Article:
Chief Szarejko, Cathy Goodell
Detective Denault, Chief Szarejko, Cathy Goodell, Sergeant Murano, Officer Watrous
Long Time Wilmington Police Dispatcher Catherine Goodell retired after over thirty years of service to the Wilmington Police Department and the citizens of Wilmington. Cathy started in December of 1983 and worked as a part time dispatcher when we used to have a Friday and Saturday night shift dispatcher on duty. She then took over when another dispatcher left and started on weekend day shifts and eventually to a full time dispatcher where she has been until the end of August 2015. Town employees, department heads and Town officials gathered on Wednesday to honor her and commend her for her service. Many people don’t realize how vital the dispatcher’s role is in police work. They are the officer’s lifeline as well as the persons who happened to call for service. Aside from the mountains of paperwork they handle weekly, preparing cases for court etc, they also handle calls at the door and provide service to persons who may stop in for anything from directions to how to obtain a relief from abuse order.
We will miss Cathy’s local knowledge, her hard work ethic, and her devotion to her job. We all wish her well.
People travelling in the southern Vermont Deerfield Valley during summer 2015 have noticed occasional murky flows in Cold Brook and the Deerfield River. These have been most evident after rain events, but some people have also noticed murky water in between rainy days this summer. This occasional turbidity is attributable to Mount Snow’s “West Lake” snowmaking pond construction and stream restoration work, off of Cold Brook Road in Dover and Wilmington, Vermont.
The Mount Snow West Lake project is a 3-phase project, started in 2015 and scheduled to be completed in 2016. The project includes constructing a snowmaking pipeline, a snowmaking pond, and the filling of two gravel pit excavations on Cold Brook. These gravel pits were dug several decades ago, then when Cold Brook jumped its banks into the pits during Tropical Storm Irene unnatural on-stream ponds were created. As part of this project, Mount Snow has voluntarily agreed to fill these unnatural on-stream ponds. An on-stream pond causes poor water quality, particularly from sunlight warming water that causes downstream thermal impacts to trout species. Trout prefer a cold-water habitat, and the warmed water flowing through the on-stream ponds degrades downstream trout habitat in Cold Brook and the Deerfield River. This voluntary stream restoration project will have major long-term benefits to both Cold Brook and the Deerfield River.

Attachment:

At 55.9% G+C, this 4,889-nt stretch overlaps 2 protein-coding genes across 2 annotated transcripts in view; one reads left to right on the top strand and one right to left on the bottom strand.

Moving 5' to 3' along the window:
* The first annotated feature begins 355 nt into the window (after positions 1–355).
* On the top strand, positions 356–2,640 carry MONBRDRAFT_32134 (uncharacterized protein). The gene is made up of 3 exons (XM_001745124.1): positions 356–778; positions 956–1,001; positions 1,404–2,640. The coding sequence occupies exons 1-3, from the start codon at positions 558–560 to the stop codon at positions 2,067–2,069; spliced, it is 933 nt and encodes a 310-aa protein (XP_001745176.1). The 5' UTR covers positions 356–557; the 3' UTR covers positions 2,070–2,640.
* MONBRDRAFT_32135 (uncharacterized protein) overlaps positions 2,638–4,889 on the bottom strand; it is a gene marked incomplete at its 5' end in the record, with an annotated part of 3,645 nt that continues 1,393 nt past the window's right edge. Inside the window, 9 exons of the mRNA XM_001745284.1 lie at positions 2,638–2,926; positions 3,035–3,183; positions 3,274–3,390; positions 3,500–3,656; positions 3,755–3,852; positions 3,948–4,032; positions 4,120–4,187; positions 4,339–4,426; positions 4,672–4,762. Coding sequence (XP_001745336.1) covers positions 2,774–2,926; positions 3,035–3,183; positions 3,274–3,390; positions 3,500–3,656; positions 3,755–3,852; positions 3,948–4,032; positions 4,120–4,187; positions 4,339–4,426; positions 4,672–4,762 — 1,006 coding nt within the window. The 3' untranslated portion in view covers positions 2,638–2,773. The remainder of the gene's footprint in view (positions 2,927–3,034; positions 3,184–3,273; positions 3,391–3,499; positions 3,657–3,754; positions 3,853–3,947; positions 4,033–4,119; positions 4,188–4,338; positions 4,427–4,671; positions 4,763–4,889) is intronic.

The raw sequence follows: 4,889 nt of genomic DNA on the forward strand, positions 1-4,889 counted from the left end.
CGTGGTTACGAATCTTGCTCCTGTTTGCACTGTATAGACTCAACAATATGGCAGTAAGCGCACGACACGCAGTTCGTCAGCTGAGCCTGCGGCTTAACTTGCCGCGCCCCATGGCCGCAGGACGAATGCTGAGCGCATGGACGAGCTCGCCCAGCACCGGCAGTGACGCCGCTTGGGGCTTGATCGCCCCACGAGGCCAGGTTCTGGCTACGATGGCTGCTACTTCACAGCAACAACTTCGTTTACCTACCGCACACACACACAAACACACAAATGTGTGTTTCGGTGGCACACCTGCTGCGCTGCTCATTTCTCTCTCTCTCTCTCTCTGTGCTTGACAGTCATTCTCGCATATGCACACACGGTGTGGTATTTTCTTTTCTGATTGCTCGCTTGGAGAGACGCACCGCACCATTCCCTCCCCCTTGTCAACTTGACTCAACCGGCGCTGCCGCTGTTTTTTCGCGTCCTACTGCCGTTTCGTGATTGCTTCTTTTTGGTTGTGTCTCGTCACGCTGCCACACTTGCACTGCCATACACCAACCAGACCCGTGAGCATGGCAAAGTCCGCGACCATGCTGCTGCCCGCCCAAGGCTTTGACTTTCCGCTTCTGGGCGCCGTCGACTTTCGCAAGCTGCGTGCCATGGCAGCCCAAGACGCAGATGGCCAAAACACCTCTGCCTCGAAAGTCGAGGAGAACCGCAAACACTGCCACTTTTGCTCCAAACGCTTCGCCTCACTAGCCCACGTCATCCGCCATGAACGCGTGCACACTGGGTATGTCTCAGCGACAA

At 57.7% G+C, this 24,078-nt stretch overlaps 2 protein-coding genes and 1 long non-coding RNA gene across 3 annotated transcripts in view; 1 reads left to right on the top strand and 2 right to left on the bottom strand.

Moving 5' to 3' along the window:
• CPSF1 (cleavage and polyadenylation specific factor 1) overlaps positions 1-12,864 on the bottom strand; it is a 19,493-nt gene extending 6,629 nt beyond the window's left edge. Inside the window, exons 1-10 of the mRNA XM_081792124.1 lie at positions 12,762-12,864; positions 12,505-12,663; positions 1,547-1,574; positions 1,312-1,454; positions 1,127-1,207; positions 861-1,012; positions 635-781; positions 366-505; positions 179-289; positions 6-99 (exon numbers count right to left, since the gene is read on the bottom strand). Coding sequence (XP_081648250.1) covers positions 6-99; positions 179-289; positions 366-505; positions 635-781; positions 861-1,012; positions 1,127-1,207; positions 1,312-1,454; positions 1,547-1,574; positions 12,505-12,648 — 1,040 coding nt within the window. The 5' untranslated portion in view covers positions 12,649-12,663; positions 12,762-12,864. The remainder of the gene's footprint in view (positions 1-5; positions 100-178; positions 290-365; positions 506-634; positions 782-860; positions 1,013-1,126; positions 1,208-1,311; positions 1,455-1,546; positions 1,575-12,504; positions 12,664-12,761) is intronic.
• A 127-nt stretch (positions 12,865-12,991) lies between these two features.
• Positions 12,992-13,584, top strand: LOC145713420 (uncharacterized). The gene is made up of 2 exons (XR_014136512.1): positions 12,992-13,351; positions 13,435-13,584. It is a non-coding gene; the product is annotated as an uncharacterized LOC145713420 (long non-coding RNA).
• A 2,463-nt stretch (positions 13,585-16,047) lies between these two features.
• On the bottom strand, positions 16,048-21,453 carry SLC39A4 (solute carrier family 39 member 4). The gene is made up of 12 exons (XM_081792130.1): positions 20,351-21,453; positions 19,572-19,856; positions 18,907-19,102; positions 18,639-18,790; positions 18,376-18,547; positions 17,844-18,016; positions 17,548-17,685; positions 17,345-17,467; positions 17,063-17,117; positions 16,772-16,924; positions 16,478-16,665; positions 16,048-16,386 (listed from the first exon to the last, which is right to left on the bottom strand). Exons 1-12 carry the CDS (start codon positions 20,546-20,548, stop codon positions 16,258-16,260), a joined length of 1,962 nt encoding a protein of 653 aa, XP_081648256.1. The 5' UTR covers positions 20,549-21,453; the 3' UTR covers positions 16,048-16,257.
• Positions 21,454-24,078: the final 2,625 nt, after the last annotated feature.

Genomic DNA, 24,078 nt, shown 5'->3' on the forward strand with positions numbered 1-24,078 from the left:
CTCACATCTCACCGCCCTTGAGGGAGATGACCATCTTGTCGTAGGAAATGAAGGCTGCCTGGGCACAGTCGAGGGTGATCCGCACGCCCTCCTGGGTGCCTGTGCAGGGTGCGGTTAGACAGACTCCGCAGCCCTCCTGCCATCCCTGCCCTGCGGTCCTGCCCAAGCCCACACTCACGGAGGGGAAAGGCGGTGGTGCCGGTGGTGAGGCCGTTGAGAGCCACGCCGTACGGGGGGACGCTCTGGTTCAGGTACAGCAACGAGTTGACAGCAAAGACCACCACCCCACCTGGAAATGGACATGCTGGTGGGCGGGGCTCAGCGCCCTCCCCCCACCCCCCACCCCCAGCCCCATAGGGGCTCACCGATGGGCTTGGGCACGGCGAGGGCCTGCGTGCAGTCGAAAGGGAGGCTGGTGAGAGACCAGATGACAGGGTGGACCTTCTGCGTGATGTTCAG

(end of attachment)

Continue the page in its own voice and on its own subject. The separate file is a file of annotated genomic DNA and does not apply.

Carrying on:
Various state and federal agencies have issued permits for the 3-phased project, which will provide an overall benefit to water and wetland resources. Numerous methods have been utilized to reduce and eliminate sediment discharges which cause murky stream flows. Mount Snow’s project managers have been actively increasing the size and effectiveness of the sediment capture and treatment systems, both in the excavation of West Lake, and the filling of the two unnatural on-stream ponds. VTANR staff has been called by citizens concerned about recent murky water in Cold Brook and VTANR shares these concerns. The VTANR has directed the use of several and increasing means to achieve the control of the sediment and the site is being monitored by VTANR staff on a regular and on-going schedule of site inspections. Mount Snow staff and engineering consultants are regularly reporting on their continued efforts to address and minimize sediment discharges in weekly and sometimes daily communications with VTANR regulatory staff. The West Lake/Cold Brook Restoration is expected to yield much higher quality river habitat in Cold Brook at the conclusion of the project. The Agency is working to avoid new sediment discharges and those to date are not expected to cause any long-term impacts to Cold Brook or the Deerfield River.
Inquiries regarding this project should be directed to Brendan Ryan at Mount Snow Resort (203-915-5760), or to Todd Menees in VTANR’s Watershed Management Division at 802-345-3510.